How To Diagnose A Computer Problem

Many people rely on their computers to complete personal and business tasks each day. If your computer has been experiencing problems or not working correctly, here are some computer tips to help you diagnose the problem.

Check the Power On Self Test (POST)

The POST appears before the computer’s operating system loads up and will normally display any problems with the hardware that is preventing the computer from booting up.

Check the Load Time of the Operating System (OS)

computer's audio
If the computer’s audio is choppy or too slow.

If the OS is taking longer than usual to load this may indicate errors in the hard drive. If there are reduced graphics after the OS has loaded, this may indicate a possible driver or hardware failure involving the graphics card.

Perform an Auditory Test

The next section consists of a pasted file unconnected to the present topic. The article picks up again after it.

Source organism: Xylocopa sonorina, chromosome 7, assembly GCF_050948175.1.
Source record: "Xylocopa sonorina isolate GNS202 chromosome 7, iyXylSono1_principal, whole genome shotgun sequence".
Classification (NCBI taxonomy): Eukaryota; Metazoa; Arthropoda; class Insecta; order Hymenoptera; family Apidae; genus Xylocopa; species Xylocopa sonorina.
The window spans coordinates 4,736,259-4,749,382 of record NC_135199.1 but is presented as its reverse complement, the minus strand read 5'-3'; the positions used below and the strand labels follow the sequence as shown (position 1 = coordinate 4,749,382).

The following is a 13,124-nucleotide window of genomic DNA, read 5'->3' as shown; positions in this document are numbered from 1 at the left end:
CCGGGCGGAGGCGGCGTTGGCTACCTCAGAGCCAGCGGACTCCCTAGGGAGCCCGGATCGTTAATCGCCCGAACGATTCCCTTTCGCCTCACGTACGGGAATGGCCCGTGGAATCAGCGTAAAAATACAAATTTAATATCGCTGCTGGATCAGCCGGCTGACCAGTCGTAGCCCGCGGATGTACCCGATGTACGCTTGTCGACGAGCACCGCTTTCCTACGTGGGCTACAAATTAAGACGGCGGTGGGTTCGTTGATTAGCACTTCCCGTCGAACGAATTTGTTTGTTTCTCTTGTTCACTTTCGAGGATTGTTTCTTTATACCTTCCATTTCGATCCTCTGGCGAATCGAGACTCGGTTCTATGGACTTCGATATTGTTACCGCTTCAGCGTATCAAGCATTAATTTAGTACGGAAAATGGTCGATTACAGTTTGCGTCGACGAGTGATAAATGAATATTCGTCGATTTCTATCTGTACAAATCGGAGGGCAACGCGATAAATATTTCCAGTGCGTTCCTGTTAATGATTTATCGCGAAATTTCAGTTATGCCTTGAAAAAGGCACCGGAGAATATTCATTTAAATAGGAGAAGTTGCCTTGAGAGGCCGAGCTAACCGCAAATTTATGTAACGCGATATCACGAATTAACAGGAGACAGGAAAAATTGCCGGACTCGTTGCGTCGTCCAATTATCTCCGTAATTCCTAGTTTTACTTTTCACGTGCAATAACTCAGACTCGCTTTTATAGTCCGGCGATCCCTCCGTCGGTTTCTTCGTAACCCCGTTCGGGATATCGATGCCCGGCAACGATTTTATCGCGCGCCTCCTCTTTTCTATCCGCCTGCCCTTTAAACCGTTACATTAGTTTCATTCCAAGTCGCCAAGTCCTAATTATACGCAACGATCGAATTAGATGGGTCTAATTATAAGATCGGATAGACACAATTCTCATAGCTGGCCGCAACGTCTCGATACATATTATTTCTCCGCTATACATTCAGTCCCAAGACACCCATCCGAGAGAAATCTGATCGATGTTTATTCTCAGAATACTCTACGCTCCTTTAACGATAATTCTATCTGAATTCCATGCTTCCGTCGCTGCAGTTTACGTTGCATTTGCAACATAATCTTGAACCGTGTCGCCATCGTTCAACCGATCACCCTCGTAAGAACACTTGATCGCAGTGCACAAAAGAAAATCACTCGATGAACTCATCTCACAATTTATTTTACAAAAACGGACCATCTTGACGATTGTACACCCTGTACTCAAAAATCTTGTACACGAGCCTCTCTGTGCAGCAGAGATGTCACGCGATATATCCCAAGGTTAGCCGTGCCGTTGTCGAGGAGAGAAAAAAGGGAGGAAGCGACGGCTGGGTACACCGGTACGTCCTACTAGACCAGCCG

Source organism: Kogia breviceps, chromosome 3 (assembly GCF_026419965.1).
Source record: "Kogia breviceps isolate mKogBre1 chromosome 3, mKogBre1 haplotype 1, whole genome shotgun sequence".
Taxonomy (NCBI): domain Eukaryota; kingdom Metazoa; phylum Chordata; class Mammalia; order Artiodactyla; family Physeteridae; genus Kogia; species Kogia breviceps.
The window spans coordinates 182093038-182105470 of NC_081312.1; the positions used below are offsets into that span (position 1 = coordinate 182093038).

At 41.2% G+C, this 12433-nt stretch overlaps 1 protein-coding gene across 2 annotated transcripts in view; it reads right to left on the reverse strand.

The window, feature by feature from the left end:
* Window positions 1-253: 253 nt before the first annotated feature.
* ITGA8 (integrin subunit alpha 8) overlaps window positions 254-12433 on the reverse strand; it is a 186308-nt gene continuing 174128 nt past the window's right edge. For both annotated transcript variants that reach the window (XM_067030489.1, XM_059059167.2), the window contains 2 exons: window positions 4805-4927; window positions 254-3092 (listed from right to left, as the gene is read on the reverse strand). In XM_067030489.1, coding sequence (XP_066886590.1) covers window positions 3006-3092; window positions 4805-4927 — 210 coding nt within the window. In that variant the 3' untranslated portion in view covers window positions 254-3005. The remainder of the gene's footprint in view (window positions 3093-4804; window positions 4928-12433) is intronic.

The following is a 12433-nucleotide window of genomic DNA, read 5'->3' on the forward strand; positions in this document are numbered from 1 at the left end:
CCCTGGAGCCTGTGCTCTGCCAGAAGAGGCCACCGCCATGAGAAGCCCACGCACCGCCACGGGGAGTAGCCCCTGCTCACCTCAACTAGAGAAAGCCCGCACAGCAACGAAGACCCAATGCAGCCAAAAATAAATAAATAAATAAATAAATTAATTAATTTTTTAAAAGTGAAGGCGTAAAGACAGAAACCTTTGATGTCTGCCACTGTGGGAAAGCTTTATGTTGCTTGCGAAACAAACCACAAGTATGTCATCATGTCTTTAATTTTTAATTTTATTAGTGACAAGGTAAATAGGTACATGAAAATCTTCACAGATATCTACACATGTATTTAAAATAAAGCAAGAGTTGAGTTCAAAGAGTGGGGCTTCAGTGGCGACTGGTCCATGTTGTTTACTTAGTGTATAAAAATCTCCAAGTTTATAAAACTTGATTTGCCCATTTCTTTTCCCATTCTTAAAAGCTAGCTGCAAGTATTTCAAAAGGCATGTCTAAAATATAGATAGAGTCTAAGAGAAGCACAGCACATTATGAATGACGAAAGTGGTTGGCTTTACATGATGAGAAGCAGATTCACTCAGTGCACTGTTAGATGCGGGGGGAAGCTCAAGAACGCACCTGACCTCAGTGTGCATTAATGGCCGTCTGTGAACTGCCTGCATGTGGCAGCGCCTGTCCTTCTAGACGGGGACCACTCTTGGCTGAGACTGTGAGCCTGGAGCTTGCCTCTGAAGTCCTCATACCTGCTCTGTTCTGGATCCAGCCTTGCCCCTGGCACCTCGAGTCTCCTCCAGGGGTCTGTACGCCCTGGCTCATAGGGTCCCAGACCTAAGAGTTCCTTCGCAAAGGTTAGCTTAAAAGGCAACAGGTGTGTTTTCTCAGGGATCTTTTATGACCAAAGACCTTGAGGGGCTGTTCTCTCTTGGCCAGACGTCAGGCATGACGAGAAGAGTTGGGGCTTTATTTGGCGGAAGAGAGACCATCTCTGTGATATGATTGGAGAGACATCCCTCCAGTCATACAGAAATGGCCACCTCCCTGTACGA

If the computer’s audio is choppy or too slow, this could mean that the processor is working too hard or that there is insufficient RAM to run all of the programs.

Check Any Newly Installed Hardware

Some operating systems, such as Windows, may conflict with a new driver. The OS will normally notify you if a device is causing a problem on your computer. Use the computer’s Device Manager to check the properties of newly installed hardware.

Check Any Newly Installed Software

Some software may require more resources than your computer can provide. If a problem begins after the software starts up, it is likely caused by the software.

Check RAM and CPU Consumption

computer hard disk
The processor is working too hard or that there is insufficient RAM to run all of the programs.

Use the Task Manager to determine if a program is consuming too much of your computer’s resources.

Run A Virus and Malware Scan

Run a virus scan to detect any virus or security problems. Use a reliable virus scanner such as Norton Antivirus or Avast! Antivirus.

Use Safe Mode

If all else fails, run the computer in safe mode. If this doesn’t fix the problem, it is likely that the operating system is the cause.